It started when Michael Droller received a framed reproduction of a Maxfield Parrish painting as a graduation present from medical school. That gift ignited his passion for illustration, a passion that has long sustained Droller outside his career in medicine.
Over 40 years, he and his wife Esther have amassed an enviable collection rich in literary history and artistic achievement. Artists from the Golden Age of Illustration—a period of extraordinary creative ferment from 1875 to World War I—include Randolph Caldecott, Walter Crane, and Kate Greenaway, as well as later but accomplished practitioners Frank Adams, L. Leslie Brooke, and W. Heath Robinson. The Droller’s modern holdings, spanning the last quarter of the 20th century, comprise such luminaries as Barbra Cooney, Alice and Martin Provensen, and Maurice Sendak. Thematic subjects bridge both epochs, allowing artistic comparisons between Arthur Rackham’s and Jerry Pinkney’s versions of Aesop’s Fables to Charles Robinson’s and Michael Hague’s Alice’s Adventures in Wonderland.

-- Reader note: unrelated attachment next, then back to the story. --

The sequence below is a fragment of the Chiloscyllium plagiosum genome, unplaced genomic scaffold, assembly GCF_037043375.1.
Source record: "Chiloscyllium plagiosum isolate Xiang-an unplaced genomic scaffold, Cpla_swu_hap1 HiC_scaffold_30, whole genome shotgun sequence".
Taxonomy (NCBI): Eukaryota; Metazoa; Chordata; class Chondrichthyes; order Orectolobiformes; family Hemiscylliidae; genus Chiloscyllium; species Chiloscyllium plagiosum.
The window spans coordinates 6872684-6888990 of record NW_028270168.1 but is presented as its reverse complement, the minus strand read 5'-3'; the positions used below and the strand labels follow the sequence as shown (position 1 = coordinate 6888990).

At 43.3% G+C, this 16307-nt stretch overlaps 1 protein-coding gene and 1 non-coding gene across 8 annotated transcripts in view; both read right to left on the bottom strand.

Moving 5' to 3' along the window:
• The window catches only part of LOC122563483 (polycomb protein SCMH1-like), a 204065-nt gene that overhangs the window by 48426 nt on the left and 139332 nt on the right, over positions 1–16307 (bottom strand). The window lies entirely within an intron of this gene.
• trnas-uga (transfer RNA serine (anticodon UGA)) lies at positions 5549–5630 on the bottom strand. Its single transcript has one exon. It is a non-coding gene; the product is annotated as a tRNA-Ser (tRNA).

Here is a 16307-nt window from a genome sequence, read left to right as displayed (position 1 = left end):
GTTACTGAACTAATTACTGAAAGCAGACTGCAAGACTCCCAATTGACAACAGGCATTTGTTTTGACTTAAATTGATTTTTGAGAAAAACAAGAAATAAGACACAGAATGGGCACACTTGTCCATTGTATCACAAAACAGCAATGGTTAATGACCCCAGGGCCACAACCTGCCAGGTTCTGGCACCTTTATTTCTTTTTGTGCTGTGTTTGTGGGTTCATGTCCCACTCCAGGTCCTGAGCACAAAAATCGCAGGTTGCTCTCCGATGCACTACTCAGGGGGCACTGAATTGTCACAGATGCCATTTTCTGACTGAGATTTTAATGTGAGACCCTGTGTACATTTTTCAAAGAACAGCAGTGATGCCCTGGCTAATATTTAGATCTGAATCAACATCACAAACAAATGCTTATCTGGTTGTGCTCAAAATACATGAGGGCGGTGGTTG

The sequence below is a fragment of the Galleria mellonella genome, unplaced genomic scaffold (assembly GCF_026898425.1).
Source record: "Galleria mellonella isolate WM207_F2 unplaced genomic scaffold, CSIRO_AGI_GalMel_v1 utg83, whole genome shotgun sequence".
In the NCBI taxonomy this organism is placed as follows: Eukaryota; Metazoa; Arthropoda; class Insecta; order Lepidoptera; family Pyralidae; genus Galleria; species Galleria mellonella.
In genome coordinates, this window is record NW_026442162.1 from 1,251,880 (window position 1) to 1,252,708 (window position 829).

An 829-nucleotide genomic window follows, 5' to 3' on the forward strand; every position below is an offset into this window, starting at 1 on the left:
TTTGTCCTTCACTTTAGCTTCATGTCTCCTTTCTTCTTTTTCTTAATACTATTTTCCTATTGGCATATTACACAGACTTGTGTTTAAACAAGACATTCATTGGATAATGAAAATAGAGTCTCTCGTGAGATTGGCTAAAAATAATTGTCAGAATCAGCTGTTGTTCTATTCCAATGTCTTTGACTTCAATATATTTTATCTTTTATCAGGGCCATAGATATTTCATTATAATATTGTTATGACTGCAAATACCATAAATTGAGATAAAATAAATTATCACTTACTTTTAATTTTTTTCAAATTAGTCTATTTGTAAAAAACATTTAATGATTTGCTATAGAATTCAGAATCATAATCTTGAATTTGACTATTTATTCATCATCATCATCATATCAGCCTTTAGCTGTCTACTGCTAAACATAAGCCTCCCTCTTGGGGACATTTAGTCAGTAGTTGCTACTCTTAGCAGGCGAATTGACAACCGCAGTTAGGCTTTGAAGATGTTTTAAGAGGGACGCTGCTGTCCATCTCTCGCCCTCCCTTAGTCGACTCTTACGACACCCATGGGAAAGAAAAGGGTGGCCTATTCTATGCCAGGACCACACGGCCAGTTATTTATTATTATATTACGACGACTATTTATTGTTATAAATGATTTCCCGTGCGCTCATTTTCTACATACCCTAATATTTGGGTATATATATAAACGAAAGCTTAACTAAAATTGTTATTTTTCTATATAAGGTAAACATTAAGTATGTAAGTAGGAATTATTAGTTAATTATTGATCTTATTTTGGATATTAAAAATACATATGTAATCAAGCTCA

Credit: Exhibition overview from museum website